Of course, when Asian activists attack the “model minority myth,” they are quick to point out that Asians are an incredibly diverse group of people, even as they expand the definition to include Pacific Islanders, a lumping together of which — in their defense — the government has also done, however inconsistently, for decades. If Asian is overly broad, the category AAPI is even broader. Most Asians descended from people who willingly immigrated to the country after the Civil Rights Movement. On the other hand, many (but not all) Pacific Islanders like Native Hawaiians, Samoans, and Chamorrans are descended from people whose native lands were annexed by the United States, an experience they don’t share with any Asians except for (formerly) Filipinos. For activist organizations, the extreme broadness — which is to say, meaninglessness — of the term AAPI can either be pointed out or completely ignored depending on whether or not the issue feeds into a victim narrative.
When discussing pay, an issue where Asians typically perform well, the SPLC can point out that a Burmese woman only makes 50 cents for every dollar a white man makes, 62 for a Samoan woman. On the flip side, when one deranged lunatic goes on a shooting spree at several spas in Georgia and blames his “sex addiction,” an Indian-American running for city council in New York can call it “a continuation of a long line of hate and violence against the Asian-American community,” and say “we will not be silenced,” as if there is a “we” — some invisible thread connecting immigrant Korean spa operators in Georgia and second generation Indian-American politicians in New York. The thread doesn’t exist. These people share nothing but a box on the census form. I’ve seen no evidence that “Asians” as a cohort face any systemic racism or abuse in this country. Nevertheless, when something terrible happens to a poor Burmese or Filipino immigrant woman, it will be bourgeois Indian and Chinese girls who solicit donations on her behalf to fund their little make-work NGOs. It’s the way of the world.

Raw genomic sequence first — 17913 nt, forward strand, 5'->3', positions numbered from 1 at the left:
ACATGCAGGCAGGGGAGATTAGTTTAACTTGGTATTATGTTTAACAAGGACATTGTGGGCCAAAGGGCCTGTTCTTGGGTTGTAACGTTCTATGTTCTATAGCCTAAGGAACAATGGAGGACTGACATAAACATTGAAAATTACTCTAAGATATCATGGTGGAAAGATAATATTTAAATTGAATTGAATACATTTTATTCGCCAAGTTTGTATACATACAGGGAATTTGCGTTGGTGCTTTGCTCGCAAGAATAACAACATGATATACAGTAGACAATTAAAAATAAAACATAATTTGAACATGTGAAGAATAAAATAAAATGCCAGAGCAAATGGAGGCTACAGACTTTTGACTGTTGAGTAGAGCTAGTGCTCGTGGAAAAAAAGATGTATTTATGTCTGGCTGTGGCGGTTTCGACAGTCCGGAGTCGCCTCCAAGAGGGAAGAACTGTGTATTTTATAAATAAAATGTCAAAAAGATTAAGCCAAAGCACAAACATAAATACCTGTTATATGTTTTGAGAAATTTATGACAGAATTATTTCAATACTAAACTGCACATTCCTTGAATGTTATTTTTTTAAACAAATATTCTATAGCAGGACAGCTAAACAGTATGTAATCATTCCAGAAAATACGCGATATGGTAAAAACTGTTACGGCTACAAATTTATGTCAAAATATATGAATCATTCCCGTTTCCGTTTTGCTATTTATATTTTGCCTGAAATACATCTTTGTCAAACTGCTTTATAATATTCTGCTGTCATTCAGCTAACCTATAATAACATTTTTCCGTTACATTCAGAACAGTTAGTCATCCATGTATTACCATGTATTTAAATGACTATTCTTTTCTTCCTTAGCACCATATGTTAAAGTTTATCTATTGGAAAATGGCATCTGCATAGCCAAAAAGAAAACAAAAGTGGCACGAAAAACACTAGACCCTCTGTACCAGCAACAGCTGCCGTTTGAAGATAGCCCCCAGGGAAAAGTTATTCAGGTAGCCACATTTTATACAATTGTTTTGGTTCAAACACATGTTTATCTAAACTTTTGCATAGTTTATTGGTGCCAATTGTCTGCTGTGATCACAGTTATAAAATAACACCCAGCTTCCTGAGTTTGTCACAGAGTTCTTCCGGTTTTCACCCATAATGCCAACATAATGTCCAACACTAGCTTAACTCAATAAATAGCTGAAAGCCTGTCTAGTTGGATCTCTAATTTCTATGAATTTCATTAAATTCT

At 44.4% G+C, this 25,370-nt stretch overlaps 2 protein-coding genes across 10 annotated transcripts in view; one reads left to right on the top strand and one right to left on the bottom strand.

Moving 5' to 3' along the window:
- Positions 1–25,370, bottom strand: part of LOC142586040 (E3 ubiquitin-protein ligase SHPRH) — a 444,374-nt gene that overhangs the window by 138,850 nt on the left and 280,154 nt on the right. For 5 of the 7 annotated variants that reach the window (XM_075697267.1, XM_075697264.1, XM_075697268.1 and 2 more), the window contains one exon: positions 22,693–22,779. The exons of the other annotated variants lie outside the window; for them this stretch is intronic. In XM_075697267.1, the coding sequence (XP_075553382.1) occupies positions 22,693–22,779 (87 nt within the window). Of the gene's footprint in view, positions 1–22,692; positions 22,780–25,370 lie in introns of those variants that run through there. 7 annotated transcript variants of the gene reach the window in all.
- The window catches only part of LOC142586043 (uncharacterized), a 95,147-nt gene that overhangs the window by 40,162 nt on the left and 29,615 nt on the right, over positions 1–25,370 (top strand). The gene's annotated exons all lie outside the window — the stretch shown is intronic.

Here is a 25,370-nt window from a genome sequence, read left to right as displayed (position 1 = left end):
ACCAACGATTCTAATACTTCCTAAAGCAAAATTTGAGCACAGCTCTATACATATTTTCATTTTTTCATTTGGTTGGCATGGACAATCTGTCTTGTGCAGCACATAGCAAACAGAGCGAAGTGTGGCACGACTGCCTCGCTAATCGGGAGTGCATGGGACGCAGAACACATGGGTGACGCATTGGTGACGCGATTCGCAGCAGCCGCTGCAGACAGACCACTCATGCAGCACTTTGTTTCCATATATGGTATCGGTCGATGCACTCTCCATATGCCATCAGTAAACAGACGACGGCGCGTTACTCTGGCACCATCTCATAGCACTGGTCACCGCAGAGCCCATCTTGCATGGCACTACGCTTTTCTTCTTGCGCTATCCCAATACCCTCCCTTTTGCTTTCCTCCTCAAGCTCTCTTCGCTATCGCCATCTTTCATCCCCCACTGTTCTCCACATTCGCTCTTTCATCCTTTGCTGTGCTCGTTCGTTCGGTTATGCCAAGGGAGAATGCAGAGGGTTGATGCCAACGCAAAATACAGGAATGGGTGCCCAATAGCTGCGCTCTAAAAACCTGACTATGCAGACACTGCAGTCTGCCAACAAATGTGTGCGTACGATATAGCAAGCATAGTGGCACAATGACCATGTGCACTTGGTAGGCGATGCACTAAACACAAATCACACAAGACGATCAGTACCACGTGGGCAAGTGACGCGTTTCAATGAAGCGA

Sometimes the new words are old words with new meanings. Sometimes, they’re the words you’re suddenly allowed to say. Somewhere along the way, “cripple,” a word used multiple times in the King James Bible, became a slur. More importantly, not just a slur for people who cannot walk but for people with any disability. This isn’t just something a fringe activist said on Twitter. This is one of the three definitions of the word on Dictionary.com. But the notion that we ever called anyone besides the paralyzed cripples is simply not true. We never called the blind cripples, we never called the deaf cripples, we never called the autistic cripples, and we certainly never called people with ADHD, anxiety, autoimmune disorders, or gluten allergies cripples, whether self-diagnosed or not. This is a gaslighting of the American public on a grand scale. Nevertheless, this “slur” has been “reclaimed” by people with wheelchair emojis in their bios who are perfectly capable of standing and walking — as evidenced by the photos and videos they post of themselves. Literally walking around and calling yourself a cripple or “crip” for short, just because you have some disability (a word that could mean almost anything now) is a bit like calling yourself a “faggot” because you can name five songs from Charli XCX’s discography. What if you listen to Charli XCX and you’ve been diagnosed with ADD? Are you a “crippled faggot?” I once gave a pass to a straight guy because he wore a Dolly Parton t-shirt to the bar. I won’t stop you, but come on.